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Leasing An Apartment 101

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The opinions expressed in this article are the writer’s own and do not reflect the views of Her Campus.
This article is written by a student writer from the Her Campus at UNH chapter.

Getting sick of living in a dorm? Off campus apartments can be a great and fun option! Getting an apartment can feel daunting and a lot of people don’t know where to start, so here’s a comprehensive guide of all you need to know!

Do Some Research

The first step to finding an apartment is to look around to see what’s in your area! In the Durham area, there’s a couple of corporations that own most of the housing options around here, but just googling “apartments near me” could bring up a ton of alternative options! There are even some great options on Facebook Marketplace, although these tend to be a little further off campus. It’s also a good idea to start your initial search well in advance of when you plan to move in; typically, signing a lease occurs in the fall the year before you move in. If you want to move in to an apartment your junior year, you’ll probably sign a lease in the fall of your sophomore year, which means you should start looking around for options in the summer before your sophomore year. This process starts earlier than most people think and can catch a lot of people off guard (this timeline is a little more lenient if you’re open to random roommates or are going solo. If you have a group you’re set on living with, start everything as early as possible!).

Make a Budget

Making a firm budget is a good idea to do while you’re doing your initial research. Remember that the listed rent isn’t the only expense that you’ll have to pay — extra expenses like utilities, security deposits, electricity, internet, furniture, parking and groceries can sneak up on you and could add on a couple hundred dollars each month, depending on what’s included in the rent. Figure out how much you’re willing to spend in total and base your search off that.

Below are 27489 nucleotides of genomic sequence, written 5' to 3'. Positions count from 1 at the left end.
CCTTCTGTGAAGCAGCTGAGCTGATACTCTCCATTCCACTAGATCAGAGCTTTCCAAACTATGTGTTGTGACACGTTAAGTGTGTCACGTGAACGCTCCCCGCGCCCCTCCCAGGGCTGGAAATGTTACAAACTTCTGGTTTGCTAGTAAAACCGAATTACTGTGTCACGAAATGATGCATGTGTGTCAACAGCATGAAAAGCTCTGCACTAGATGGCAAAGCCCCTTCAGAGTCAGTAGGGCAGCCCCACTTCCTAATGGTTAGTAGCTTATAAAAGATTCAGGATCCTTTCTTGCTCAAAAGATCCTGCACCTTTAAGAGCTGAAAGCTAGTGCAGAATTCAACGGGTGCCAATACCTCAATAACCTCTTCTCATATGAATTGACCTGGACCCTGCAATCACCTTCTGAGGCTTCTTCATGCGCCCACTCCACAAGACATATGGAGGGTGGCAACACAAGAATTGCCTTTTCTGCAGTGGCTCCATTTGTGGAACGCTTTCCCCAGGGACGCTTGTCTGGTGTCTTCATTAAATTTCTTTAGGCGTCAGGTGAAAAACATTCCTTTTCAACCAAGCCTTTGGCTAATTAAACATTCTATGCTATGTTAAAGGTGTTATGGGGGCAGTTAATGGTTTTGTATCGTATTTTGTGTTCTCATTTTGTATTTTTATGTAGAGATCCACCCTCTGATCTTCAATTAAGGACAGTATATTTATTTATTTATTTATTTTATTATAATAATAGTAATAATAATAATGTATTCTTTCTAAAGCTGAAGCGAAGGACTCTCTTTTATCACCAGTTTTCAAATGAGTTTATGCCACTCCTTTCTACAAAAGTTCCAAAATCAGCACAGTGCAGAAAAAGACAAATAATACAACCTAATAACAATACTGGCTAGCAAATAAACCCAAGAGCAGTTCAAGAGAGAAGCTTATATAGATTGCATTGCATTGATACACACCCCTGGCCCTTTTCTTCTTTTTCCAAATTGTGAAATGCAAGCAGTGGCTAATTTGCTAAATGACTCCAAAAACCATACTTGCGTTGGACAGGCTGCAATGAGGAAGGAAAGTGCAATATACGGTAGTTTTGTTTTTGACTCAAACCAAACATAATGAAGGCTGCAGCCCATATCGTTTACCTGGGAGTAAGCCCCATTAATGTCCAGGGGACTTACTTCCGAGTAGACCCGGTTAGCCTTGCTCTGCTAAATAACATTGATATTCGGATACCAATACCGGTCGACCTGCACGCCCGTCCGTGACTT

Take a Tour

Tour as many units as you can! Touring an apartment will let you get a sense of what actually living in the space will be like, not just what the listing online shows you. Take lots of pictures of the space and ask as many questions as you can think of. It’s a good idea to ask about things that the listing won’t tell you- for example, what the noise level in the area is like, if there are lots of parties in the building, when it was last renovated, etc. Tours will also be a good start to get your foot in the door, and many landlords will give you their own contact information so you can reach out with questions.

Apply ASAP!

If you have a unit that you know you like, apply! You can usually do this online, and it’s always a good idea to get your name in there sooner rather than later. This saves time when it comes to leasing, and you’ll get updates about when leases open and other pertinent information. Unfortunately, sometimes there will be an application fee that you’ll have to pay, but I’ve never seen that fee above $100.

Lease Early and Confidently

Once you’re absolutely certain that you want a unit, the next step is to sign! Signing a lease can be a stressful process — if you’re leasing from a company that opens all leases to all students at once (like some of the major apartment management companies in Durham), then you’re usually waiting in line a while without knowing if your unit is still available. If this is the case for you, the best thing you can do is to get there as early as possible (at least half an hour before leasing starts). Also, make sure you’re 100% confident that this apartment is right for you- once you sign a lease, it’s difficult to back out.

The apartment search process can be really stressful, but it’s important to remember that once it’s done, you can sit back and get excited to move in to your new space!

Emily is a junior Neuroscience & Behavior major on the pre-med track at University of New Hampshire. She loves all things medicine, music, and art, and when she's not studying she can be found spending time with friends or her cat.